Farming with salt water

One of the clearest consequences of global warming is the rise is sea level. For now this is being driven mainly by thermal expansion of warming oceans, but the melting of glaciers is contributing as well, and that's almost certainly going to worsen as the planet continues to warm. At this point at least some amount of continued warming is inevitable — we've waited too long to prevent it entirely — so we have to deal with the consequences.

Many farmers around the world live in coastal areas subject to increasing flooding with salt water, which is deadly for conventional crops. (For the record, though, it's very likely a myth that after the Romans defeated Carthage they salted its fields to prevent anything from growing, though this apparently was a symbolic practice in the ancient Middle East. See The Straight Dope and Wikipedia.)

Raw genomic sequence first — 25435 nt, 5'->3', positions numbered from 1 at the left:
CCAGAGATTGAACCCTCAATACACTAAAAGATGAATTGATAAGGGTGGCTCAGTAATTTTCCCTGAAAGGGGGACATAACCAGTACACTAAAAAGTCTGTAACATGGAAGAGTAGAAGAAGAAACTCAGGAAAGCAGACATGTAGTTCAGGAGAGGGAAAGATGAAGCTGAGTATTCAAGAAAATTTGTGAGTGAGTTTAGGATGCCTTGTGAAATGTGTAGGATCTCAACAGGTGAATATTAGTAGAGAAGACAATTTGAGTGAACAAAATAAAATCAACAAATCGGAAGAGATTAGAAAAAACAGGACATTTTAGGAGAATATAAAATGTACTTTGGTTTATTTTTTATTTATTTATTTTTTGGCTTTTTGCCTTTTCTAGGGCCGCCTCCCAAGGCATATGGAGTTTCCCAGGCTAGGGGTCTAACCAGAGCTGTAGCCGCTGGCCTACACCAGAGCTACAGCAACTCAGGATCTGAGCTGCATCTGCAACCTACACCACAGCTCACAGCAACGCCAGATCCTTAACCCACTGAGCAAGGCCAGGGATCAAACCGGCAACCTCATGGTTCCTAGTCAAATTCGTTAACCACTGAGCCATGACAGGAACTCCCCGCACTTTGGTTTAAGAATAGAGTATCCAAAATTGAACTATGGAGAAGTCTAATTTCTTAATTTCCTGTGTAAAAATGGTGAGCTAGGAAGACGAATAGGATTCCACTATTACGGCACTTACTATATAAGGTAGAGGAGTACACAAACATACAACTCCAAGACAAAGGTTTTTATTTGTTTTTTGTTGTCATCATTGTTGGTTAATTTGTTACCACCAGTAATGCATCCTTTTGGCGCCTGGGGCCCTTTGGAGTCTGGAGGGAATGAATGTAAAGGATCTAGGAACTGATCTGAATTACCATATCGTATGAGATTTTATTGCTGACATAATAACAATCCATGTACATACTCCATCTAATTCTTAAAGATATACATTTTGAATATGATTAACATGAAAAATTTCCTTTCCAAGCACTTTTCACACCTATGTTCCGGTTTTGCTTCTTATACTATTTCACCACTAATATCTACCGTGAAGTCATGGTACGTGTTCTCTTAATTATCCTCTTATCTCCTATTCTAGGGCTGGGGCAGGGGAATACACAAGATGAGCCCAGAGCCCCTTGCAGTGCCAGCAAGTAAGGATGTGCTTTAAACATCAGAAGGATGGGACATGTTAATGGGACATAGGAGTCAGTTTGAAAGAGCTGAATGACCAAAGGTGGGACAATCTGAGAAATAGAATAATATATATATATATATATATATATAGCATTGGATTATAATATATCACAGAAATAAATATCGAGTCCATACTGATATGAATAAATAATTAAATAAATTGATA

Research is underway with a modest amount of funding to find "halophile" (salt-loving) crops that can grow in salty conditions. There are millions of subsistence farmers who would benefit from this. Their only likely alternative would be to relocate, and it's not at all clear where they could go.

An Associated Press article by Katy Daigle describes the problem in more detail and what's currently being done to try to find a solution.

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